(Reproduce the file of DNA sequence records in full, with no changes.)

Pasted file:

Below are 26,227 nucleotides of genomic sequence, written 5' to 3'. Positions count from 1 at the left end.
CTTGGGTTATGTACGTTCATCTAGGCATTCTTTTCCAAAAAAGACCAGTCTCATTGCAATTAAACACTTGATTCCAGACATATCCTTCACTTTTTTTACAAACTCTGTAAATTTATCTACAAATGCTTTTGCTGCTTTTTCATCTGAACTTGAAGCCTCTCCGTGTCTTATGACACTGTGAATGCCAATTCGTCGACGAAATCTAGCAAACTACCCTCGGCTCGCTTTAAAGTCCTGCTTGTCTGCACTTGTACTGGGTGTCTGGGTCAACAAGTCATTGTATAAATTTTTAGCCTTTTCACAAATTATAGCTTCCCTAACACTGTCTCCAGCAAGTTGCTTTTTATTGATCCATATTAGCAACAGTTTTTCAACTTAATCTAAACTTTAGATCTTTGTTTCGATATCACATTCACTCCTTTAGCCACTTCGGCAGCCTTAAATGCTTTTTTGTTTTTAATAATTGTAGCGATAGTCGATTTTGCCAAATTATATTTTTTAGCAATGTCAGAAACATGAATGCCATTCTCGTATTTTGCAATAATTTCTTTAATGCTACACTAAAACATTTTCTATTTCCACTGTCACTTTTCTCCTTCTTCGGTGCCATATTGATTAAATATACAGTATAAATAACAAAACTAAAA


Below are 26,227 nucleotides of genomic sequence, written 5' to 3'. Positions count from 1 at the left end.
CTTGGGTTATGTACGTTCATCTAGGCATTCTTTTCCAAAAAAGACCAGTCTCATTGCAATTAAACACTTGATTCCAGACATATCCTTCACTTTTTTTACAAACTCTGTAAATTTATCTACAAATGCTTTTGCTGCTTTTTCATCTGAACTTGAAGCCTCTCCGTGTCTTATGACACTGTGAATGCCAATTCGTCGACGAAATCTAGCAAACTACCCTCGGCTCGCTTTAAAGTCCTGCTTGTCTGCACTTGTACTGGGTGTCTGGGTCAACAAGTCATTGTATAAATTTTTAGCCTTTTCACAAATTATAGCTTCCCTAACACTGTCTCCAGCAAGTTGCTTTTTATTGATCCATATTAGCAACAGTTTTTCAACTTAATCTAAACTTTAGATCTTTGTTTCGATATCACATTCACTCCTTTAGCCACTTCGGCAGCCTTAAATGCTTTTTTGTTTTTAATAATTGTAGCGATAGTCGATTTTGCCAAATTATATTTTTTAGCAATGTCAGAAACATGAATGCCATTCTCGTATTTTGCAATAATTTCTTTAATGCTACACTAAAACATTTTCTATTTCCACTGTCACTTTTCTCCTTCTTCGGTGCCATATTGATTAAATATACAGTATAAATAACAAAACTAAAA